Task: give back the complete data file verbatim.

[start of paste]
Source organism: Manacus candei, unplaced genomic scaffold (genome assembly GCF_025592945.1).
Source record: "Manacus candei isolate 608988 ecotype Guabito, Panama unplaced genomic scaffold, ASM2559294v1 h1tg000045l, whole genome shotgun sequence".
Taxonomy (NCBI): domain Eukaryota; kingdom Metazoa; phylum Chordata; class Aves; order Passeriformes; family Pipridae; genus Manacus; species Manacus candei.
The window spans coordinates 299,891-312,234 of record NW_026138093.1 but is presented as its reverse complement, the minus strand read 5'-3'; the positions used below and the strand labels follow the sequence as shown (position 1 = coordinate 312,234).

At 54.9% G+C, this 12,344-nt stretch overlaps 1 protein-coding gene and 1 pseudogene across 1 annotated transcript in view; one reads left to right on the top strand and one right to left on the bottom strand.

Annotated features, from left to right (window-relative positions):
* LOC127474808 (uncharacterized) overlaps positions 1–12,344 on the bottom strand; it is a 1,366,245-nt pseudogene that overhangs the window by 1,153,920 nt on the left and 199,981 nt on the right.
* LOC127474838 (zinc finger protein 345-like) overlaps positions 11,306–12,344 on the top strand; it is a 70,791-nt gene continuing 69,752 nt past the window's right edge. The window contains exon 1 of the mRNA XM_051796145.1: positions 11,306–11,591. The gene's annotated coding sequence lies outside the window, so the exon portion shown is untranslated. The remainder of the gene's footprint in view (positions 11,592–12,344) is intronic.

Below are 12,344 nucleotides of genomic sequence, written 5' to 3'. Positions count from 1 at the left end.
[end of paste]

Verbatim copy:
Source organism: Manacus candei, unplaced genomic scaffold (genome assembly GCF_025592945.1).
Source record: "Manacus candei isolate 608988 ecotype Guabito, Panama unplaced genomic scaffold, ASM2559294v1 h1tg000045l, whole genome shotgun sequence".
Taxonomy (NCBI): domain Eukaryota; kingdom Metazoa; phylum Chordata; class Aves; order Passeriformes; family Pipridae; genus Manacus; species Manacus candei.
The window spans coordinates 299,891-312,234 of record NW_026138093.1 but is presented as its reverse complement, the minus strand read 5'-3'; the positions used below and the strand labels follow the sequence as shown (position 1 = coordinate 312,234).

At 54.9% G+C, this 12,344-nt stretch overlaps 1 protein-coding gene and 1 pseudogene across 1 annotated transcript in view; one reads left to right on the top strand and one right to left on the bottom strand.

Annotated features, from left to right (window-relative positions):
* LOC127474808 (uncharacterized) overlaps positions 1–12,344 on the bottom strand; it is a 1,366,245-nt pseudogene that overhangs the window by 1,153,920 nt on the left and 199,981 nt on the right.
* LOC127474838 (zinc finger protein 345-like) overlaps positions 11,306–12,344 on the top strand; it is a 70,791-nt gene continuing 69,752 nt past the window's right edge. The window contains exon 1 of the mRNA XM_051796145.1: positions 11,306–11,591. The gene's annotated coding sequence lies outside the window, so the exon portion shown is untranslated. The remainder of the gene's footprint in view (positions 11,592–12,344) is intronic.

Below are 12,344 nucleotides of genomic sequence, written 5' to 3'. Positions count from 1 at the left end.